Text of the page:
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TLDR

I originally asked "Minimum current level to trip a GFCI"? But the answers pointed out that my biggest problem in this question is that I shouldn't use a general-purpose DMM to find an electrically insulated component whose insulation is going bad. When insulation breaks down, there may be some problems that only show up in the presence of line voltage.

Insulated components should be tested with a meter designed to test insulation at line voltage (or higher). This kind of meter is commonly called a “Megger”.

Background

I have an espresso machine which just started tripping my kitchen GFCI as soon as I turn it on.

According to google, the most common thing that fails on my unit is the heating element; so, I checked the heating element with my Fluke DMM's continuity beeper. There was no beep from the tester, and DMM measurement display said "OL" (too large to measure). I went on checking a bunch of other things, but found no problem.

On a whim, I used the DMM ohm setting on the meter and checked the heating element resistance to ground again. The resistance from the heating element to the chassis ground is roughly 3.6 megohms (see picture below). As far as I'm concerned, any measurable resistance to ground is bad and should be fixed. I pulled the leads to the heater element and powered the espresso machine on again. The GFCI doesn't trip if I disconnect the heating element and turn the power on; and the GFCI trips when it's connected.

Answers to questions in comments

If you are tripping with normal equipment that has been UL tested (or some other ETL) then I would try a different GFCI as they can have issues with tripping to early (I had to replace one the other day). – Voltage Spike♦︎︎︎︎︎ 13 mins ago

Fair point, I tried another GFCI and it tripped with the heating element connected... this seems like a legit ground fault.

Is the GFCI separate from the overcurrent circuit breaker?

Yes, it's a typical residential setup... 20A breaker in the central box for the kitchen circuit and a couple of inline GFCIs in the kitchen

Did you measure heating element resistance between Live and Neutral too?

Yes... but as others have pointed out, I shouldn't be trusting a DC resistance measurement for (complex plane) 120V RMS @ 60Hz impedance.

Was the heating element disconnected from all other circuitry when you measured resistance to earth?

Yes and I also made sure the boiler was drained so I wouldn't be checking resistance across any "water path" between the frame of the boiler and the heating element.

Sometimes other components such as filter capacitors can be charging or leaking from the multimeter and that is why multimeter shows some high megaohms resistance.

It's hard to see in the picture, but I disconnected all boiler leads before measuring with the meter.

Measurements

Let's do some math. How much current is leaking?

120.0 VAC / 3.6 MOhms (measured with my Fluke DMM) = 60 microamps (RMS) leaking to ground from my espresso machine.

CAVEAT: As pointed out in the answers, I probably should not trust that 3.6MOhm Fluke DMM resistance measurement to be the same impedance for 120V @ 60Hz. The DMM uses low voltage DC to measure that 3.6MOhm result.

Lesson learned: My DMM's continuity checker can miss some problems.

I almost missed this problem because the path to ground didn't trigger my DMM's continuity beeper, and the DMM display showed "OL" when I was using the continuity beeper.

GFCI Question

This UL link claims that GFCI current protection threshold seems to be in the range of 4ma leaking to ground. So we also have an interesting situation... 60 microamps leakage is much lower than the expected GFCI trip level. I consider it possible that GFCIs are manufactured to trip at much lower levels than UL-guidance of 4ma... for instance perhaps the reality of injury or death lawsuits (from "allowing a small current leak to ground") may drive manufacturers to trip at much lower levels.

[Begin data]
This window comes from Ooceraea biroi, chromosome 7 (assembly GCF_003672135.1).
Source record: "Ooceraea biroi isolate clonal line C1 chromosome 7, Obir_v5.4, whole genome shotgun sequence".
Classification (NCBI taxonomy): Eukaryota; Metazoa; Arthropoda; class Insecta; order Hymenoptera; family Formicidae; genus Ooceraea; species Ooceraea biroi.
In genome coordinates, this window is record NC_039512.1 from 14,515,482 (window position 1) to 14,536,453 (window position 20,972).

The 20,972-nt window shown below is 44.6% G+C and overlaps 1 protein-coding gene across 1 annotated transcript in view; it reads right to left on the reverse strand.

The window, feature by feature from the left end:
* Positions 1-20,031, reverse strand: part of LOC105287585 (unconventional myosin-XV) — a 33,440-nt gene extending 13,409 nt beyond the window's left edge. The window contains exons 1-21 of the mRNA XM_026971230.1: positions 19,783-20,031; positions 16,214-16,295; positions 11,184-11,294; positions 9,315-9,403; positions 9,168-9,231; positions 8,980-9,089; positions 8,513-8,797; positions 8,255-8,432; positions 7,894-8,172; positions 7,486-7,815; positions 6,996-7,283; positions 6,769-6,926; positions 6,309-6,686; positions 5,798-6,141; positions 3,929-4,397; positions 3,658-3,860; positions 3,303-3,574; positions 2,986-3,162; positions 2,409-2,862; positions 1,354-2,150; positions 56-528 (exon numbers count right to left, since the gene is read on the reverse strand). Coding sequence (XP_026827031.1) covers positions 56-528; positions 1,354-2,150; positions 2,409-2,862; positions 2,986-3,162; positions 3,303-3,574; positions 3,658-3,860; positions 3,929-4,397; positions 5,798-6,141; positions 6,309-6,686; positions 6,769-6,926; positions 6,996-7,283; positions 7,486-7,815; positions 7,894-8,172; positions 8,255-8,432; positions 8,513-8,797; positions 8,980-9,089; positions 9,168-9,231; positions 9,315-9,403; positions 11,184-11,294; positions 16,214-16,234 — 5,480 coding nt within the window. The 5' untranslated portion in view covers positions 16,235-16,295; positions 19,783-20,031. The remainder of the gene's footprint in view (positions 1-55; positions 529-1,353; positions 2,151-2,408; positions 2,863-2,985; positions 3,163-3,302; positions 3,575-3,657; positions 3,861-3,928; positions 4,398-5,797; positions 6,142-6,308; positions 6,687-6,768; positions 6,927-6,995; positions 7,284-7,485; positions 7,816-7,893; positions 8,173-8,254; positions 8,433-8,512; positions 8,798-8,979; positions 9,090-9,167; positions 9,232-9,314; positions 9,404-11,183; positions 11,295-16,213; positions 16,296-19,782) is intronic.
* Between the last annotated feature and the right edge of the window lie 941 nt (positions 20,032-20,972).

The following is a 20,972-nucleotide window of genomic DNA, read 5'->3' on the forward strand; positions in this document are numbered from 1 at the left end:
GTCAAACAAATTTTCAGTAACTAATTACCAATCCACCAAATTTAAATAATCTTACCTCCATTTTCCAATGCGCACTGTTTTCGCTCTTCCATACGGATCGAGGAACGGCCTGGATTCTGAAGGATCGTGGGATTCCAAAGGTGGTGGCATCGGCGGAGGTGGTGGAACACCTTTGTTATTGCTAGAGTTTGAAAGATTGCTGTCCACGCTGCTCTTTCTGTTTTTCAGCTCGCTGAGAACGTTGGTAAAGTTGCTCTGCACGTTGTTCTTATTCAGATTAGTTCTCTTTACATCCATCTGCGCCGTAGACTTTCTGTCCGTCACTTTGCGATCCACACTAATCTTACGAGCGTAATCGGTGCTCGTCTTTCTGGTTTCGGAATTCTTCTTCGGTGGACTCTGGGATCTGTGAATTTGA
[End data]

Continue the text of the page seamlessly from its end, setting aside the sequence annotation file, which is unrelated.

Overall, I'm glad my GFCI tripped, but I still don't quite understand everything. This is a Cooper SGF20W GFCI; I haven't found published test data on where it trips. What is common in the industry for the current threshold that GFCIs are actually designed to trip at?

test

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  • \$\begingroup\$ The continuity test on you meter will show continuity for a low resistance - one of my meters will beep for continuity with a resistance of 40 Ohms or less - Megohms definitely won't trigger it. (Most people wonder why a continuity beep doesn't mean Zero Ohms...) \$\endgroup\$ – Peter Bennett Dec 11 '20 at 20:23
  • \$\begingroup\$ If you are tripping with normal equipment that has been UL tested (or some other ETL) then I would try a different GFCI as they can have issues with tripping to early (I had to replace one the other day). \$\endgroup\$ – Voltage Spike Dec 11 '20 at 20:53
  • \$\begingroup\$ Is the GFCI separate from the overcurrent circuit breaker? Did you measure heating element resistance between Live and Neutral too? Was the heating element disconnected from all other circuitry when you measured resistance to earth? Sometimes other components such as filter capacitors can be charging or leaking from the multimeter and that is why multimeter shows some high megaohms resistance. \$\endgroup\$ – Justme Dec 11 '20 at 20:59
  • \$\begingroup\$ Aside: if your DMM is indicated a low battery the readings may not be accurate, though I would hope fluke is better than the cheapies \$\endgroup\$ – sstobbe Dec 12 '20 at 1:13
  • \$\begingroup\$ Good eye @sstobbe... the Fluke’s DC resistance from heater terminal to ground is roughly the same with a fresh battery... but as others have said, a general purpose DMM is the wrong tool for this job. \$\endgroup\$ – Mike Pennington Dec 12 '20 at 1:34
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You are making your insulation resistance tests using low voltage DC. It should be checked using a higher voltage which can cause the weak point in the insulation to break down.

There are special testers for doing this (e.g. Meggar)

The low voltage DC impedance could be very different than impedance at 120 Vac 60Hz

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    \$\begingroup\$ So you’re saying that low voltage DC impedance could be very different than impedance at 120 Vac 60Hz correct? Thank you for pointing that out. \$\endgroup\$ – Mike Pennington Dec 11 '20 at 20:24